Friday, December 26, 2008

Brisingr by Christopher Paolini

Brisingr is the newest installment of Paolini's Inheritance Trilogy (oops, Cycle) and pretty much follows the patterns of the previous novels. In this one, Eragon has been reunited with the Varden and his family and friends from Carvahall and now must travel with Roran to save his betrothed, Katrina, from the Ra'zac. After this battle, Eragon continues through a series of missions and quests to discover more about himself and find ways to defeat Galbatorix and save Alagaesia.

Having finished it, I did enjoy the fabulous revelations at the end of the story. And the Eldunari are a fascinating concept. Eragon himself is not nearly as annoying as he was in the first two volumes, likely because he has finally began to grow up. Also, I really do like Roran, even with his slightly abrasive personality. I admire Paolini for showing the dark side of war with little reservation or rosy coating for young readers. The battles are graphic but not over the top and even the most bloodthirsty of the good guys questions his own morality.

However, I do have a few problems with the book.

First of all, this was supposed to be the final part of the story, but is instead a continuation that will be completed in a fourth volume. I have one of the same problems with it that I have with the Twilight saga: where was the editor? While the story is still one I wish to finish and contains many interesting revelations at the end, the middle drags terribly and a lot is included that really doesn't matter. Paolini obviously admires Tolkein and Star Wars, but both were able to complete their essential stories in three volumes, likely for a reason. I greatly fear that Paolini will lose all but the most devoted audience with this installment.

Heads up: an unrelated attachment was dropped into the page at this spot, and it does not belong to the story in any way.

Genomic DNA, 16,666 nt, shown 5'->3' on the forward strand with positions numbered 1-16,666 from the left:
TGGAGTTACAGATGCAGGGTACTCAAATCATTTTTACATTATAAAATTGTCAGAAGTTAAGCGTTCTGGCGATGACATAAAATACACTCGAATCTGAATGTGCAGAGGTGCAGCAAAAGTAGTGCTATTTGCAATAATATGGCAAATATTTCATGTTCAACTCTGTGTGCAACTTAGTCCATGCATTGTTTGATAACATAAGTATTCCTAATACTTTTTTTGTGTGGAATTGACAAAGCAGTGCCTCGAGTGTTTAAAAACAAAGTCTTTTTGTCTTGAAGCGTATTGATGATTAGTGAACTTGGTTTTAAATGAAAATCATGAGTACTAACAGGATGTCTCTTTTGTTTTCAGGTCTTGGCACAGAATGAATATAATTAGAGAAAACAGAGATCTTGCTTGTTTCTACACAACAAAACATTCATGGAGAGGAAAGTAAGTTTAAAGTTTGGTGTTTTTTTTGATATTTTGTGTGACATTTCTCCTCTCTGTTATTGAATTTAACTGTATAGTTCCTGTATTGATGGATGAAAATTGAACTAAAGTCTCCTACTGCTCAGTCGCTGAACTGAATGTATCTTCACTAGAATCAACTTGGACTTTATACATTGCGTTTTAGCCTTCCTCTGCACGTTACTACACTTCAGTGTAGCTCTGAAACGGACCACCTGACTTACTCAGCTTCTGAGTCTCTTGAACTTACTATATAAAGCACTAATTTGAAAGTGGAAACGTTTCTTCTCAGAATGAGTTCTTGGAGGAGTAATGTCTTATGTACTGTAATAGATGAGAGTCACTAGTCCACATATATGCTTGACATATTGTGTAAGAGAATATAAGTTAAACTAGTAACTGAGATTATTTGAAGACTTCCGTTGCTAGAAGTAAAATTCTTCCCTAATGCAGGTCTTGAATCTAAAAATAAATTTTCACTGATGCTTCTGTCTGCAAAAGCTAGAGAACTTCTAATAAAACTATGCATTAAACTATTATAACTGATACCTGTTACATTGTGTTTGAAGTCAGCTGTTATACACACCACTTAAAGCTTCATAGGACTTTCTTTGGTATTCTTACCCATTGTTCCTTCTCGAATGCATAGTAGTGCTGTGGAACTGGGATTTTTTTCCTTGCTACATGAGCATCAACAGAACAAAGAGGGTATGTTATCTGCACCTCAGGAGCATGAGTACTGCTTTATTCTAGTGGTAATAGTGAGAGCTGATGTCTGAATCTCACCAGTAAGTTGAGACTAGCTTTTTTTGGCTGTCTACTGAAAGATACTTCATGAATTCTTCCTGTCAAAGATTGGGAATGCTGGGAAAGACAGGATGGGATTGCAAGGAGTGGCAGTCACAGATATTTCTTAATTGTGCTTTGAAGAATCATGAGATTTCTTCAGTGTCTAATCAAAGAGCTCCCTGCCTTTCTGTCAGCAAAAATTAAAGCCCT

Secondly, now that magic has become increasingly involved, true injury and death seem unlikely for the main characters. An exception to this comes at the end, but this is necessary and expected by those who are steeped in fantasy. Hopefully, we will not see a "happily ever after" ending to this tale.

Finally, even though I love fantasy and revel in world building novels, the language and names are getting to be a bit too much. Understandably, the cast is very large, but I trip even in my head at trying to pronounce 'Blodgharm' and 'Inuarin'. Do we have to know every bit of every culture? Do we need every article of clothing, every building, every facial expression described in full detail? With elvish or dwavish or ancient language name included?

That being said, by the end of the novel I was anxious to read the next volume. I really want to know how this is going to end. I just hope that his editors have a stronger hand in the final (we hope?!) volume of this epic story.

P.S. The above image is the Spanish cover. I like the change of perspective!

1 comment:

joanna said...

I'm glad you read this! Next time we have a chance, you'll have to fill me in on the spoilers. I cannot bring myself to read this book but I do want to know what happens... if I can remember who's who and what's what...